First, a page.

90-odd pecent success. How accurate is a resin 3D print?

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lee webster

Well-Known Member
Oct 4, 2019
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Cornwall UK
I looked very carefully at my printer settings and changed them. My last few prints were using the default settings. When the build plate is lowered into the resin vat and then raised, it can cause a lot of suction. I slowed the raising of the plate between layers to reduce the effect of the suction. I also increased the time between layers so that the UV light would have more time to set the layer of resin. I set it to print and walked away. 2 hours later I had a look at the progress and there was only 4 minutes left to completion. I could just see part of the build plate and it seemed to have things hanging from it. All 4 parts had printed almost perfectly. I say almost because the surface finish where the supports were was awful. It looked like the skin on a rice pud. The parts were washed and cured and left to sit for a while. Some of the parts had 4.1mm holes for set screws. A 4mm set screw slid in with hardly any play. 2 of the parts had flanges on to locate in a recess in another of the prints. They were a good fit in the CAD programme, but oversize on the prints. I can live with the rough surface, it's on a face that isn't used, the holes are OK, maybe a little snug. But the flange fit is something of a concern. I think I might do away with the flanges and introduce holes for a dowel.
So, how accurate do you think a resin print shoud be?
I have been giving two resin printers a good workout. One is the Anycubic Mono and the other is the Eelego Saturn. Depending on the type of resin you are using you can expect a little shrinkage. With Bigger parts the shrinkage becomes noticeable. The Saturn has a large build plate and I have found it needs a time delay before turning on the light to give the resin a chance to flow out from between the Fep and the build plate. I agree the surface that has supports connected is a bit wonky at times. I am using a casting resin that needs large and numerus supports. The surface that the supports attach to are very bad so I plan ahead and give that surface a little extra thickness to machine away. I have also been using Sirya Tech BUILD resin. Prints very well and is machinable.

All & all I am very pleased with how well the resin printers perform.
I discovered this evening that the surface deformation between the supports is called "sagging". It's nice to know that it wasn't a fault with the printer! I use Prusa slicer to produce a finished STL file that I can import into Photon workshop slicer to create the sliced file for the printer. I also discovered this evening that Pusa slicer will attempt to orientate the part on the build plate to get the best surface finish. I might try just printing on the the parts this way to if it works.
When I started looking for a resin printer I couldn't find a Saturn anywhere. Many printers were out of stock. They all seem to be available now.
I decided on the Anycubic Mono 2G as the resin printer that I wanted but as I dithered and flustered the 4G popped up at a reasonable price. I watched some you tubes on the difference between the two and the general consensus seems to be that it is not much. I am leaning towards the 4G anyway but as you say they are hard to get. The usual vendors are sold out. Gives me time for more dithering.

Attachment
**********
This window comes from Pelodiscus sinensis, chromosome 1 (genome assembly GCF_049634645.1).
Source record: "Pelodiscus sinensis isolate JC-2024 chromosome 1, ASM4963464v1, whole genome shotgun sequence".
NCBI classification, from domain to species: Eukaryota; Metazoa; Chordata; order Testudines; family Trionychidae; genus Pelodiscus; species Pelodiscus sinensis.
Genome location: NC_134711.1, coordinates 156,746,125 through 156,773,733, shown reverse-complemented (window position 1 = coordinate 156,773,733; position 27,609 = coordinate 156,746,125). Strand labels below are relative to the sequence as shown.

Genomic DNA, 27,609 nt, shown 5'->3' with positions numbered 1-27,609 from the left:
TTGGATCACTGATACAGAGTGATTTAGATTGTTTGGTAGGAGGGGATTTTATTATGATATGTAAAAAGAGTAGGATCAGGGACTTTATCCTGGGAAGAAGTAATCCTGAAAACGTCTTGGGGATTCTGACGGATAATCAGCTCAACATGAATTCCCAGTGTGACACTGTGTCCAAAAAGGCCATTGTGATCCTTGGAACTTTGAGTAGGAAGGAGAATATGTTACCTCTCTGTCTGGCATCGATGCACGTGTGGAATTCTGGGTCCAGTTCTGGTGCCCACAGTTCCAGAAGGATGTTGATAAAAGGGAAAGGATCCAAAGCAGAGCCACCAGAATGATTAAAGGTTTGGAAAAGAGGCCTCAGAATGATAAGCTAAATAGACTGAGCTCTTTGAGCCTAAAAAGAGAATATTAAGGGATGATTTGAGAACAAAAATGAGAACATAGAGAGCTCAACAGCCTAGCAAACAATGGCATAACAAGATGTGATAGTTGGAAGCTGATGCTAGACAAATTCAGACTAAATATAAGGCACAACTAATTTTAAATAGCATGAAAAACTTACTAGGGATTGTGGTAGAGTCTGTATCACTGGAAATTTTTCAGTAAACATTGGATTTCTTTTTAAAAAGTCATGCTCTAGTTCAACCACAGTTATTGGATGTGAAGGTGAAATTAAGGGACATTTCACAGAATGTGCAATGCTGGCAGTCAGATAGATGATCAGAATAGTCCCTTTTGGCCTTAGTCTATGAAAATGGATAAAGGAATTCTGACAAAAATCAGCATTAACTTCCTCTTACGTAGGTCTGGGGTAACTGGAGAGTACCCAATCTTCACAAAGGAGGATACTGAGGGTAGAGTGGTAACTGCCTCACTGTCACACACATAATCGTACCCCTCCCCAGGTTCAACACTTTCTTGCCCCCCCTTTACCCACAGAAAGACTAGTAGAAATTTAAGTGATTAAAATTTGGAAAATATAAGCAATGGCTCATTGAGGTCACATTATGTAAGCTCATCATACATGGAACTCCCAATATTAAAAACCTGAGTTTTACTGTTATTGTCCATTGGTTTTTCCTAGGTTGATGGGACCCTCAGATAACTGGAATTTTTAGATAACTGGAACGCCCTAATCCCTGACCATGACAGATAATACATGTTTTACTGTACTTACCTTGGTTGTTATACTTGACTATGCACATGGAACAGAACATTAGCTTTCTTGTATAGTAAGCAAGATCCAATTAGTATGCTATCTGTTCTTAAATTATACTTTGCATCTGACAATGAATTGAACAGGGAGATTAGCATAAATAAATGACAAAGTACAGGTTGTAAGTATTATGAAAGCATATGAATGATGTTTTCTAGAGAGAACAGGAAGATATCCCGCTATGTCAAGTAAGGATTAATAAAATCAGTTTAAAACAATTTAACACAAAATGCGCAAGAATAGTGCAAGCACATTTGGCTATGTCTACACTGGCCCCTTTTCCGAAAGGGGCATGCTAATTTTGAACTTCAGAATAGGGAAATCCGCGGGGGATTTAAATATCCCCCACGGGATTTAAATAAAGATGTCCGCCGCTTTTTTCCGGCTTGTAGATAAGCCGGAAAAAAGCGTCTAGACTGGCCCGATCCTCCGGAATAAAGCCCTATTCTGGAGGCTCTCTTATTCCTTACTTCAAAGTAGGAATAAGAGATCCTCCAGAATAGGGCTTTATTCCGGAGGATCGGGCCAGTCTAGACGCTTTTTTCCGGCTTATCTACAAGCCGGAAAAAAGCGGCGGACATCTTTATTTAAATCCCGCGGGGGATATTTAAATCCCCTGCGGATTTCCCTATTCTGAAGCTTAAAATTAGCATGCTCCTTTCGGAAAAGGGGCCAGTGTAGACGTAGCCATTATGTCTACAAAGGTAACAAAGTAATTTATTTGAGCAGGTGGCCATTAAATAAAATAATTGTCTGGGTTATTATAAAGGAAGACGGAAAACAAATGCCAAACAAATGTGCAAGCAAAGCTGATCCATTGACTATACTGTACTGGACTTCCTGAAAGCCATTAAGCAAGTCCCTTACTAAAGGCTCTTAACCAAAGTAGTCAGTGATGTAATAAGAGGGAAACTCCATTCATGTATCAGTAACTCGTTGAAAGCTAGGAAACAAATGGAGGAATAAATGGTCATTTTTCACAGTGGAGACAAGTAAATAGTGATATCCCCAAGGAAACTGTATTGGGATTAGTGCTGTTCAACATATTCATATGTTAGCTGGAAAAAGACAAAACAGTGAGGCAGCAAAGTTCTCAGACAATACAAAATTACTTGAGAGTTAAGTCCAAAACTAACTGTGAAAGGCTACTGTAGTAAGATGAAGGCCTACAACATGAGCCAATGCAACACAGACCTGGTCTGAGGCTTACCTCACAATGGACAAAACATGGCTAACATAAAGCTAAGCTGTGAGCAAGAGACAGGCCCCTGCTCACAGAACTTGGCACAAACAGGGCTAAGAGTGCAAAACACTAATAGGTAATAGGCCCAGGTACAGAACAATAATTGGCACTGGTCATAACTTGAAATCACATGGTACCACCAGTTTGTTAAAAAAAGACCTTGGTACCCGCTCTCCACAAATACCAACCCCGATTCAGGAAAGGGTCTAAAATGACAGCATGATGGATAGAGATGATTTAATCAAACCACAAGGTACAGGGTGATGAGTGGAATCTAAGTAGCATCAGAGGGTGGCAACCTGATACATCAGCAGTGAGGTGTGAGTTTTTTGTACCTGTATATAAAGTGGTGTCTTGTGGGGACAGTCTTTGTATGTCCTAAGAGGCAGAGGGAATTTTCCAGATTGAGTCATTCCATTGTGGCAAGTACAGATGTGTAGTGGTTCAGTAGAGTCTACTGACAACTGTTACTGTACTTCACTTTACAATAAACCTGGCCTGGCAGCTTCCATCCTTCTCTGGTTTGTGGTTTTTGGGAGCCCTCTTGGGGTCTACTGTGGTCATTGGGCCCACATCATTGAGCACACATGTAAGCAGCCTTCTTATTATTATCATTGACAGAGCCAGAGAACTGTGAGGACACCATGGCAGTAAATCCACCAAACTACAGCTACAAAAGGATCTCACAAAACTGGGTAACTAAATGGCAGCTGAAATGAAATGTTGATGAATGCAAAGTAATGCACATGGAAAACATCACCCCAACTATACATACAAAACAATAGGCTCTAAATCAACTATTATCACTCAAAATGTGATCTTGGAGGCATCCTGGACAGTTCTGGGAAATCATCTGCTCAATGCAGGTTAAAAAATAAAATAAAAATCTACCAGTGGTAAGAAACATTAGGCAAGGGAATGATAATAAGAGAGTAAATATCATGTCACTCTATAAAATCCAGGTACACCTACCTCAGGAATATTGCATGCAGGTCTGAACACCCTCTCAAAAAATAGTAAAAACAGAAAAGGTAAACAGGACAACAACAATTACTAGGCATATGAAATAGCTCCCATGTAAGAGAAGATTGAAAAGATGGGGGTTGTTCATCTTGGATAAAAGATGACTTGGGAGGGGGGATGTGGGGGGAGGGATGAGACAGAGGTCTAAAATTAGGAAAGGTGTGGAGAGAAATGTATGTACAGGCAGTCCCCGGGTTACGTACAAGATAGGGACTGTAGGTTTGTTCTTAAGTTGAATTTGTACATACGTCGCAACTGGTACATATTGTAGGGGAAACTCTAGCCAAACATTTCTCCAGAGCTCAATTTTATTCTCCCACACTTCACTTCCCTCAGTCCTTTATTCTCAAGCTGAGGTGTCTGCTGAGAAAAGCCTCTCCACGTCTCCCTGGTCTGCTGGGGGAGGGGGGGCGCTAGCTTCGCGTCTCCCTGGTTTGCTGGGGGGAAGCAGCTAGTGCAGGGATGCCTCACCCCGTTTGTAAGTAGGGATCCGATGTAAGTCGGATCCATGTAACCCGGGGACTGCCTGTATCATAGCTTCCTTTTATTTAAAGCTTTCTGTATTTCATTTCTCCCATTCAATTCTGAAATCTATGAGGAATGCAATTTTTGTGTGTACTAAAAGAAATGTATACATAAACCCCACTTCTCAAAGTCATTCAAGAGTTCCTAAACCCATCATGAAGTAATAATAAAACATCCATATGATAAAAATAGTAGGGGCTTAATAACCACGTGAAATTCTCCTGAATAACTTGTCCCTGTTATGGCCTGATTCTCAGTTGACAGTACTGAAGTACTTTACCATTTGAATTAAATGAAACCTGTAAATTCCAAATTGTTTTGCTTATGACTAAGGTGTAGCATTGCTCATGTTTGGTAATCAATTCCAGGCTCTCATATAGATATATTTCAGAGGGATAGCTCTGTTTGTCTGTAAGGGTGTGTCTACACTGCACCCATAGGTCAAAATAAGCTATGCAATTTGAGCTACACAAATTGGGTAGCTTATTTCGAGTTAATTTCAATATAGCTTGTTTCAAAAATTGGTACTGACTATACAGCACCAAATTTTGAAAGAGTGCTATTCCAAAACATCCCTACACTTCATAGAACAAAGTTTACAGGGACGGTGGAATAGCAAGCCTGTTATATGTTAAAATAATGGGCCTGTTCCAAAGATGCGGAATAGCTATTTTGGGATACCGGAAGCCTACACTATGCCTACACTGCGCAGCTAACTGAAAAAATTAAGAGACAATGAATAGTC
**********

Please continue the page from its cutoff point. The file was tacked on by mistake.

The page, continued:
Your resin can make a huge difference. I had a lot of failed prints with the Anycubic standard resin. Parts that should mate up did not, squares were trapezoids. Only one partially failed print so far with Elegoo standard grey resin and the one thing I've printed with a square pin and socket on two mating parts fit perfectly with just slight filing of the square alignment pin. I'd swag 90% or better fit straight from the printer. The same print with the Anycubic resin wasn't even fixable, lots of warping. The partially failed print was really pushing the luck, a tall complex statue model from an original in a museum. It just hit me right, would look good on the desk, and is a change from model railroad scaled stuff. Painting it may make it OK, lots of odds and ends misshaped or missing on many statues anyhow. Just a missing leg, guess I can call it a tribute to Paul McCartney's last poor spousal choice :) At least it won't cost me 43 million if I trash it. If motivation overcomes inertia I'll split the print to allow better alignment on the bed.

I've been rather disappointed in the amount of freckles and zits left by supports in the resin prints as well, although a model that can work with thin supports and aligned such that the important faces are not supported directly can be quite good. Lychee Slicer allows adjusting the support contact shape and penetration into the print, so you can reduce the issue at the expense of weaker support. Sadly all surfaces matter in some cases.

Slightly off topic, I just received my Creality Ender3 S1 Pro and this is a very nice FDM printer. Naturally not as smooth a surface finish as resin, but very nice, very good print quality by FDM standards at a 0.16 mm layer height. Quite good at 0.2mm. The S1 Pro is a direct extruder able to handle materials up to 300C so carbon fiber filled nylons and such can come to the party.

I've just added the lower cost direct drive extruder and ABL stuff to my Ender3V2, so far so good. Slightly better results with some hard to print stuff, utter failure with some others that always caused problems. Small steps forward, not huge improvements.

Best to all,
I ordered a bottle of Elegoo water washable resin, it should be delivered today. I tried to get some microfibre wipes for the FEP cleaning, and a bottle of IPA. No luck so far, I will try in town in a day or so.
I still use my Ender3 for simple prototype printing, less cleaning up and cheaper.

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